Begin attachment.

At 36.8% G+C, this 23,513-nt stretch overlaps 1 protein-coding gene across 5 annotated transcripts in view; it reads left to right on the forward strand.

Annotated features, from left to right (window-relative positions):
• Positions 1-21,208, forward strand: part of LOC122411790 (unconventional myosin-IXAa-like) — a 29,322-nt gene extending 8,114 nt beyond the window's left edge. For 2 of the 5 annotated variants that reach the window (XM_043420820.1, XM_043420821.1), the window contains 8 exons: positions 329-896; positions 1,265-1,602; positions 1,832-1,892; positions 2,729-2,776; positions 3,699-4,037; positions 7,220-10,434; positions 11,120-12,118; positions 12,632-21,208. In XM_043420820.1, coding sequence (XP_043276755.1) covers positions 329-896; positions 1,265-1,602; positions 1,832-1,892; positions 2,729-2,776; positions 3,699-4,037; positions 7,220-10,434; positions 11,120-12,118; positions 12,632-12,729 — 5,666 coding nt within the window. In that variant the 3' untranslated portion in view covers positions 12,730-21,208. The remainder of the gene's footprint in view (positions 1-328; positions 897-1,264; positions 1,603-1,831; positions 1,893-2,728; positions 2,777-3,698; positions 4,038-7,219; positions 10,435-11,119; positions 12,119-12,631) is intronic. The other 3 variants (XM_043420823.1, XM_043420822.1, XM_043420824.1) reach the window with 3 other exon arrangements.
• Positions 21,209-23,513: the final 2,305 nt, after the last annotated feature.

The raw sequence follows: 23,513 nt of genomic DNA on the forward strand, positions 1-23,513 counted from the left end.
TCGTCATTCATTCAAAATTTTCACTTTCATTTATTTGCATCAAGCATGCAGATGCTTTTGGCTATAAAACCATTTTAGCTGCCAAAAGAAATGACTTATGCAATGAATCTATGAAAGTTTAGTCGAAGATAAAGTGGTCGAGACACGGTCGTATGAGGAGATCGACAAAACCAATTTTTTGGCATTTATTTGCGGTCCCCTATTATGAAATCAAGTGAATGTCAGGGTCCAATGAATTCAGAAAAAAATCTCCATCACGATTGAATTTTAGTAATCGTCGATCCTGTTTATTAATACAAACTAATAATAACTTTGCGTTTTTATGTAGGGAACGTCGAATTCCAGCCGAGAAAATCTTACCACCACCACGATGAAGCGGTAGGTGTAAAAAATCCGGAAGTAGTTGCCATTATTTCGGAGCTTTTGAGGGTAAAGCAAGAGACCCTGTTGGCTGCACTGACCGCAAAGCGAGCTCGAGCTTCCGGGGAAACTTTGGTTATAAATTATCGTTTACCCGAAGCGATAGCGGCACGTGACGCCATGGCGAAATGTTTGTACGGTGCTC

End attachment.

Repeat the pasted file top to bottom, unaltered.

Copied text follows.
At 36.8% G+C, this 23,513-nt stretch overlaps 1 protein-coding gene across 5 annotated transcripts in view; it reads left to right on the forward strand.

Annotated features, from left to right (window-relative positions):
• Positions 1-21,208, forward strand: part of LOC122411790 (unconventional myosin-IXAa-like) — a 29,322-nt gene extending 8,114 nt beyond the window's left edge. For 2 of the 5 annotated variants that reach the window (XM_043420820.1, XM_043420821.1), the window contains 8 exons: positions 329-896; positions 1,265-1,602; positions 1,832-1,892; positions 2,729-2,776; positions 3,699-4,037; positions 7,220-10,434; positions 11,120-12,118; positions 12,632-21,208. In XM_043420820.1, coding sequence (XP_043276755.1) covers positions 329-896; positions 1,265-1,602; positions 1,832-1,892; positions 2,729-2,776; positions 3,699-4,037; positions 7,220-10,434; positions 11,120-12,118; positions 12,632-12,729 — 5,666 coding nt within the window. In that variant the 3' untranslated portion in view covers positions 12,730-21,208. The remainder of the gene's footprint in view (positions 1-328; positions 897-1,264; positions 1,603-1,831; positions 1,893-2,728; positions 2,777-3,698; positions 4,038-7,219; positions 10,435-11,119; positions 12,119-12,631) is intronic. The other 3 variants (XM_043420823.1, XM_043420822.1, XM_043420824.1) reach the window with 3 other exon arrangements.
• Positions 21,209-23,513: the final 2,305 nt, after the last annotated feature.

The raw sequence follows: 23,513 nt of genomic DNA on the forward strand, positions 1-23,513 counted from the left end.
TCGTCATTCATTCAAAATTTTCACTTTCATTTATTTGCATCAAGCATGCAGATGCTTTTGGCTATAAAACCATTTTAGCTGCCAAAAGAAATGACTTATGCAATGAATCTATGAAAGTTTAGTCGAAGATAAAGTGGTCGAGACACGGTCGTATGAGGAGATCGACAAAACCAATTTTTTGGCATTTATTTGCGGTCCCCTATTATGAAATCAAGTGAATGTCAGGGTCCAATGAATTCAGAAAAAAATCTCCATCACGATTGAATTTTAGTAATCGTCGATCCTGTTTATTAATACAAACTAATAATAACTTTGCGTTTTTATGTAGGGAACGTCGAATTCCAGCCGAGAAAATCTTACCACCACCACGATGAAGCGGTAGGTGTAAAAAATCCGGAAGTAGTTGCCATTATTTCGGAGCTTTTGAGGGTAAAGCAAGAGACCCTGTTGGCTGCACTGACCGCAAAGCGAGCTCGAGCTTCCGGGGAAACTTTGGTTATAAATTATCGTTTACCCGAAGCGATAGCGGCACGTGACGCCATGGCGAAATGTTTGTACGGTGCTC